Survival In Auschwitz : If This Is a Man - Primo Levi

Survival In Auschwitz : If This Is a Man

  • Release Date: Aug 22nd, 2007
  • Genre: History
Score: 4.5
From 124 Ratings


Survival in Auschwitz is a mostly straightforward narrative, beginning with Primo Levi's deportation from Turin, Italy, to the concentration camp Auschwitz in Poland in 1943. Levi, then a 25-year-old chemist, spent 10 months in the camp. Even Levi's most graphic descriptions of the horrors he witnessed and endured there are marked by a restraint and wit that not only gives readers access to his experience, but confronts them with it in stark ethical and emotional terms: "[A]t dawn the barbed wire was full of children's washing hung out in the wind to dry. Nor did they forget the diapers, the toys, the cushions and the hundred other small things which mothers remember and which children always need. Would you not do the same? If you and your child were going to be killed tomorrow, would you not give him something to eat today?"


  • Great Read

    By BenTheBird
    Tells of a great story of how a man fights to live and ultimately it's title Survival In Auschwitz. Can not describe in my own words the feelings gained for this book but I would say read it for yourself and you will appreciate life much, much more.
  • Sloppy book disrespects author and subject, April 11, 2008

    By Marco Bianchi
    By S.J. This review is from: Survival In Auschwitz : If This Is a Man (Hardcover) This book from bnpublishing contains serious multiple errors, sometimes five per page, that disrespect the author and the Holocaust and force the reader to stop and try to figure out the author's real meaning. Book is full of incorrect or missing punctuation (such as periods), words and names spelled different ways from one sentence to the next, random capitalization, run-on sentences, grammatical and spelling errors in English, French, and German. "Figfit" is not a word. Neither are "infaticable," "aroupd," or "mochery." The phrase is "flash of intuition," not "flask." The sign over every concentration camp was "Arbeit Macht Frei," not "Fret." You say, "avec moi," which means "with me," not "avec mot" which means "with word." Phrases like "there were no dark cold air had the smell" (p. 107) stop the reader dead. Very disrespectful of the author and the subject. Levi was a brilliant man with astounding powers of observation and recall for his hellish experiences. His words deserve to be preserved better than this.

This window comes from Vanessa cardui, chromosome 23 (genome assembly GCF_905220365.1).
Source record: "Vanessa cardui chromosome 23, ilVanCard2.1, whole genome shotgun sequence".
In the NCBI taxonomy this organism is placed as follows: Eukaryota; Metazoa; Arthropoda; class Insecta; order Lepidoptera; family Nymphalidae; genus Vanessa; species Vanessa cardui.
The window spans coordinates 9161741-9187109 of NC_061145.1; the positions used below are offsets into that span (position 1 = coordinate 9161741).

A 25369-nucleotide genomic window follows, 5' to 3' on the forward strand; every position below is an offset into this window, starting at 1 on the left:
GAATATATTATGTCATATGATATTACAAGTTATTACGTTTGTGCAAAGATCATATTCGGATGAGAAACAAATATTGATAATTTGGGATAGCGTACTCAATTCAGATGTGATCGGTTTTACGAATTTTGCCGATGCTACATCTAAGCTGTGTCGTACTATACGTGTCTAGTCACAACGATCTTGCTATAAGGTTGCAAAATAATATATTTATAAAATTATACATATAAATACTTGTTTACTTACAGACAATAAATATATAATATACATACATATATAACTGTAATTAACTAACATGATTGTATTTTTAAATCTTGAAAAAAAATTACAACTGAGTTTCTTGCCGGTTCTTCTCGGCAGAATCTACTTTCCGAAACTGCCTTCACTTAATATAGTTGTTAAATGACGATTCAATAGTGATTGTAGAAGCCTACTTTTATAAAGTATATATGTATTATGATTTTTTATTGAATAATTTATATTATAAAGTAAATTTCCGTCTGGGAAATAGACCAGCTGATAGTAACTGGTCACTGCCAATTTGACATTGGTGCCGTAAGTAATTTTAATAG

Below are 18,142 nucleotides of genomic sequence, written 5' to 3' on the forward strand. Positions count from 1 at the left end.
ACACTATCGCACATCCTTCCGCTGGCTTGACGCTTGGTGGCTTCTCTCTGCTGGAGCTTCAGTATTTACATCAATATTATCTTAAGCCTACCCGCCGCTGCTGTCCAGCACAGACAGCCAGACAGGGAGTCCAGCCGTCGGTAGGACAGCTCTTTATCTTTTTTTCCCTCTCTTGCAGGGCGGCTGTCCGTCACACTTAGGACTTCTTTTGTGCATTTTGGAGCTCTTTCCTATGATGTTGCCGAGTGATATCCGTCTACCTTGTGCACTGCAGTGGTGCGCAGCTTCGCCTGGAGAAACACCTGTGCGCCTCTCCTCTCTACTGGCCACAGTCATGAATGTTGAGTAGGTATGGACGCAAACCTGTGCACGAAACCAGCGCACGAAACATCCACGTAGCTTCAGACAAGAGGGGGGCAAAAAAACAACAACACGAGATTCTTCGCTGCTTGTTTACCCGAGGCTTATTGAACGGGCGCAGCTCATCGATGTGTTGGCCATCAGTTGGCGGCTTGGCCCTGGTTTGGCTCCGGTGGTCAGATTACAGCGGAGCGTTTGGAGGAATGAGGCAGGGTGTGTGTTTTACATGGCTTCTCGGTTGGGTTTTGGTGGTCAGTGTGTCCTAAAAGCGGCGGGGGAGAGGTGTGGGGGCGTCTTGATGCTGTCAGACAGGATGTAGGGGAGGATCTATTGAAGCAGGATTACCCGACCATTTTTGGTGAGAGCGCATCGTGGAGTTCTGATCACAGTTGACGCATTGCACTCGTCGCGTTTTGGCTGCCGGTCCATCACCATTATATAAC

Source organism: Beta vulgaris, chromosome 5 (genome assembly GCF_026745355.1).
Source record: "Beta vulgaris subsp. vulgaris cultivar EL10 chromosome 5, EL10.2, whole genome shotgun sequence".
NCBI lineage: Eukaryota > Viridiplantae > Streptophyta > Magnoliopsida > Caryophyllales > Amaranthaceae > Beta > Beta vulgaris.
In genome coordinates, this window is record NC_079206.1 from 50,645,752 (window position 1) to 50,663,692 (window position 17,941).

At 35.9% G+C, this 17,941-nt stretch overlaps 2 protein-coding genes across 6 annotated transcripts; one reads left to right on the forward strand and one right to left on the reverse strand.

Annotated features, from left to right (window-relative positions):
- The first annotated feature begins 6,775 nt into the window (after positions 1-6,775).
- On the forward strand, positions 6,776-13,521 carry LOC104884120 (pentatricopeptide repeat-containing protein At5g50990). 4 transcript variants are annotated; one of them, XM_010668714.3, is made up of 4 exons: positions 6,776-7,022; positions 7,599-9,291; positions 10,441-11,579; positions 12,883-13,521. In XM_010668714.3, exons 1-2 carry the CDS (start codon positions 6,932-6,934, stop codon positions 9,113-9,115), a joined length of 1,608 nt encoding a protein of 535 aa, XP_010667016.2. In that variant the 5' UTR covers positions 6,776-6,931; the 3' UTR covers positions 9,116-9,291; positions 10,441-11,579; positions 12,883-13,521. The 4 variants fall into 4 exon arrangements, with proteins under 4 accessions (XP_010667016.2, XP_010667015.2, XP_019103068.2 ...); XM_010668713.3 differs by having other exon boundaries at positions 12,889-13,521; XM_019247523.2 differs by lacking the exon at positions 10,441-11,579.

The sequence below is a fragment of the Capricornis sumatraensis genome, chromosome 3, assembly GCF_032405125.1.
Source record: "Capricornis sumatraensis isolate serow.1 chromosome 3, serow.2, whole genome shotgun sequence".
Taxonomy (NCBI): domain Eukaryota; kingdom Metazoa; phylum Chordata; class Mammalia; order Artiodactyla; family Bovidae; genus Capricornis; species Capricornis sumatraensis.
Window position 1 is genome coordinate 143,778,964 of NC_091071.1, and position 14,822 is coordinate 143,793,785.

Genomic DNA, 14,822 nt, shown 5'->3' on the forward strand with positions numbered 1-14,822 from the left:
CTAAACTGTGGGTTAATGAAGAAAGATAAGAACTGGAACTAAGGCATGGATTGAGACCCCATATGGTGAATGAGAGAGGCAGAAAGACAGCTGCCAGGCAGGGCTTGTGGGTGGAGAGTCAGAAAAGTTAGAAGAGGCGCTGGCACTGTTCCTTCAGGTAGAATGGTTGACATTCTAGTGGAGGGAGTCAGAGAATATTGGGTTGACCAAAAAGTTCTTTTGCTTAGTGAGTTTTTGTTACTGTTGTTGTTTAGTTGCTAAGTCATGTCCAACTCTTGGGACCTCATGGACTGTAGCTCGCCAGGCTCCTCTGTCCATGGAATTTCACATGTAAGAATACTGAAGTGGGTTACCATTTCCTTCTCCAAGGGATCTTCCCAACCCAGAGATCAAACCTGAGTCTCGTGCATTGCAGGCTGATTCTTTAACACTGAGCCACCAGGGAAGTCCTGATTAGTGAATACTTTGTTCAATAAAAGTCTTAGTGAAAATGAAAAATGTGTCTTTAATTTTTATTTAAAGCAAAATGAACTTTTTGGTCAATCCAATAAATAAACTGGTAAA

• Amazing

    By RV9av8tr
    Told as though the author was sitting next to me. This is not a novel, it's MUCH better. I love books written like this because it is so easy to connect. This is a must read.
  • An amazing book of a horrific journey

    By Rich Katz
    This book educated and enchanted me, reactions I did not expect from a book by a survivor about life and death and the in-between at Auschwitz. Levi was a perceptive, caring and articulate human being and as a writer, more fully communicates the experience of Auschwitz than any other account I've read or heard.
  • If this were a man

    By nmosesgo
    Primo Levi's sober memoir provides a stark reminder of how inhuman humanity can be when engaging with the other. This is not the account given by Elie Wiesel- a familial-centric struggle for survival. Rather, this is the story of a marginalized man among the marginalized- as he did not speak German prior to entering the lager. Levi's ability to remain removed from his experiences provides a sharp relief for those who have never read on this topic, and leads the reader to experience their own set of emotions- as opposed to emulating those of the author. Levi provides haunting incite into the systematic destruction- not just murder- of millions. "To destroy a man is difficult, almost as difficult as to create one: it has not been easy, nor quick, but you Germans have succeeded. Here we are, docile under your gaze; from our side you have nothing more to fear; no acts of violence, no words of defiance, not even a look of judgement." Haunting, concise and at points clinical, Levi- as Vergil to Dante- leads the reader though the depths of depravity and despair.


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